Fingerplay Benefits for Children: Unlocking the Learning Potential in Your Young Child
When my first child was born, I learned how important it was to talk and sing to her as a method of encouraging her language development. However, talking to my daughter felt strange to me since a baby can never answer. For me, singing felt more natural since my baby could be the audience and no response was necessary, or just a smile was enough to let me know she was listening. I began singing to my daughter with the few songs that I remembered from my childhood like "Frère Jacques" and “Pop Goes the Weasel.” As time passed I tried to mix in more engaging fingerplays that I remembered, like “The Eensy Weensy Spider.” My children loved these songs and I began to adore singing them as well. It is wonderful to see the pure delight of a child engaged in a finger play when they either watch or try to imitate it. Fingerplays became a go-to method for calming my children when they were upset or for on the spot entertainment during waits at the doctors office or while traveling.
"Eensty Weentsy Spider" is a well known Finger Play
Not only did I enjoy sharing the fingerplays with my children but I also loved the connection they gave me to the past. Many fingerplays are steeped in history as they have been passed down through many generations. Long before there was formal pre-school education, mothers, grandmothers and other caregivers created and shared this ingenious method of teaching their young children skills like counting, colors, rhyming, and memory sharpening, using the child’s innate ability to imitate in a fun and nurturing way.
The lyrics in fingerplays correspond to hand movements and the result is what modern educators would refer to as multisensory learning in that it engages multiple senses such as visual, auditory and motion as a means to learning. Education researchers have found this multi-sensory approach to be a most effective method in comparison to those that utilizes only one sense, such as listening. In a group setting the multi-sensory approach enables one child who is an auditory learner to be just as engaged in the fingerplay as another child whose strength lies in visual learning.
In psychologist Howard Gardner’s groundbreaking book, entitled “Multiple Intelligences” he explains that not only do human beings have several different ways of learning and processing information, but these methods are relatively independent of one another: Gardner has identified eight intelligences:
Fingerplays work under Gardner’s theory in that they meet the needs of many types of ‘intelligences’.
Waldorf Education Philosophy
The Waldorf Method of education believes that Nursery Rhymes and Fingerplays not only offer one of the best methods of teaching young children, they also help create a bond between caregiver and child. Fingerplays are an integral part of the Early Childhood Waldorf Classroom. As stated by Waldorf teacher and author Rahima Baldwin. “The interaction with your child, the engaging faculties of imitation and the musical elements all used in this kind of play that has delighted children for centuries and that has great value for their development as well.”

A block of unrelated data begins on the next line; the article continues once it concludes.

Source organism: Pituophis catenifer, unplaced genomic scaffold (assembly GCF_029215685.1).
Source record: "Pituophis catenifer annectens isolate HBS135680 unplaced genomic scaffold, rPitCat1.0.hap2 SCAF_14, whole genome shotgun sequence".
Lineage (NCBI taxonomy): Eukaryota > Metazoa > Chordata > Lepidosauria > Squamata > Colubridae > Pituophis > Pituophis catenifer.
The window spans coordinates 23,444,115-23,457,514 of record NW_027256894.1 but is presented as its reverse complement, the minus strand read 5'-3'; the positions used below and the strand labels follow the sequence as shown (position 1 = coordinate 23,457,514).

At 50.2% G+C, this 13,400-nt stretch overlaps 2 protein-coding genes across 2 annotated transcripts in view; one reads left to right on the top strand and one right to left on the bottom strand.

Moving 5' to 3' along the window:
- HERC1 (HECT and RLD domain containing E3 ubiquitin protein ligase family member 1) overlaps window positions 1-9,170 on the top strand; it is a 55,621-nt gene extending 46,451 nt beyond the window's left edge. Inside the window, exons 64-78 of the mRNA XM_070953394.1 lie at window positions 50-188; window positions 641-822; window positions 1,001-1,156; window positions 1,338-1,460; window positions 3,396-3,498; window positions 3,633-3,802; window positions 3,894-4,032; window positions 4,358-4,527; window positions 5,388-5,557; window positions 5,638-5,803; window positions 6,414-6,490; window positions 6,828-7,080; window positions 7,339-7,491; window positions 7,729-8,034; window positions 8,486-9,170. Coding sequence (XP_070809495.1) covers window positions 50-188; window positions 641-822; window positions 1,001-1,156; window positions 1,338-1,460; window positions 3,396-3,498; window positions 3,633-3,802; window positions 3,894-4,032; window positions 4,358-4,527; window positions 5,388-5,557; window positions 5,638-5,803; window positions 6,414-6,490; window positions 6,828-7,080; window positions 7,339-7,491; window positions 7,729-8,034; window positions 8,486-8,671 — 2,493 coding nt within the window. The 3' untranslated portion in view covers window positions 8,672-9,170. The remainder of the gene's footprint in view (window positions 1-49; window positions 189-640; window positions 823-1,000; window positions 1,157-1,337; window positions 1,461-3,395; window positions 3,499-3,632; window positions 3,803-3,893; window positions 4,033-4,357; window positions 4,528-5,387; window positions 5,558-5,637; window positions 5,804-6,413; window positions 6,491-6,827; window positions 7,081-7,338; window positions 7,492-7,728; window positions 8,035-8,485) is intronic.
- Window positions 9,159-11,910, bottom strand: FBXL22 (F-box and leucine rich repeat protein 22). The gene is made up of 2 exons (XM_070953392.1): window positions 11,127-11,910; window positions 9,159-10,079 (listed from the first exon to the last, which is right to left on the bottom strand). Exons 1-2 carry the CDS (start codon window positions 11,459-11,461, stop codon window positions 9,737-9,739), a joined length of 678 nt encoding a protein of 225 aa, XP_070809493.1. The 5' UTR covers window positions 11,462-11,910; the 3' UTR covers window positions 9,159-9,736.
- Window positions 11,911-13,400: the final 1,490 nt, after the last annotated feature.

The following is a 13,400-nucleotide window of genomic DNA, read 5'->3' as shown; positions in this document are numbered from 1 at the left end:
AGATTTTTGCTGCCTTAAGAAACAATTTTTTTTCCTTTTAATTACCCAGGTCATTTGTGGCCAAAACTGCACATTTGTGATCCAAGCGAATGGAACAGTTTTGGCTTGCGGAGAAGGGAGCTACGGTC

Benefits of Fingerplays
Preparation for playing a musical instrument
A Natural Bridge Between Movement and Symbols
Children's Songs and Finger Rhymes offer a natural transition between a younger child whose world is focused on movement and that of a slightly older child who is transitioning into learning and mastering the symbolic language of words and letters. Hand symbols for words used in Finger Rhymes offer a transition into the idea that symbols or letters can represent sounds. The finger rhyme “Grandma’s Glasses” and “Mother's Knives and Forks” are excellent examples where you can see a child learning to use their body to create symbols for sounds. These children will move more easily into reading letters with this solid foundation of learning finger rhymes than children that have not been exposed to them.
Fingerplays and Dyslexia
In the highly acclaimed book "Overcoming Dyslexia'" by Sally Shaywitz, it is recommended that children with difficulty learning to read go back and learn children’s rhymes, the cousins to finger plays, since familiarity with language through these songs fosters the building blocks of reading.
"One Two Buckle My Shoe" teaches counting forward and backward
"Little Peter Rabbit" teaches memory
Lessons Hidden Within Fingerplays
Nursery Rhymes and finger plays have been shaped by the caregivers of history and teach children so many necessary lessons including:
One Two Buckle My Shoe
Ten Little Fingers
Three Little Monkeys
Five Little Fishies
Ten Little Witches
Over the River
Weather and Environment
There is Thunder
Twinkle Twinkle Little Star
Body Part Awareness
Head Shoulders Knees and Toes
Where is Thumbkin?
Little Peter Rabbit
Fingerplays can become a family legacy to hand down from generation to generation. To learn more finger plays visit the Ms. Rhymetime Channel.
© 2011 Tracy Lynn Conway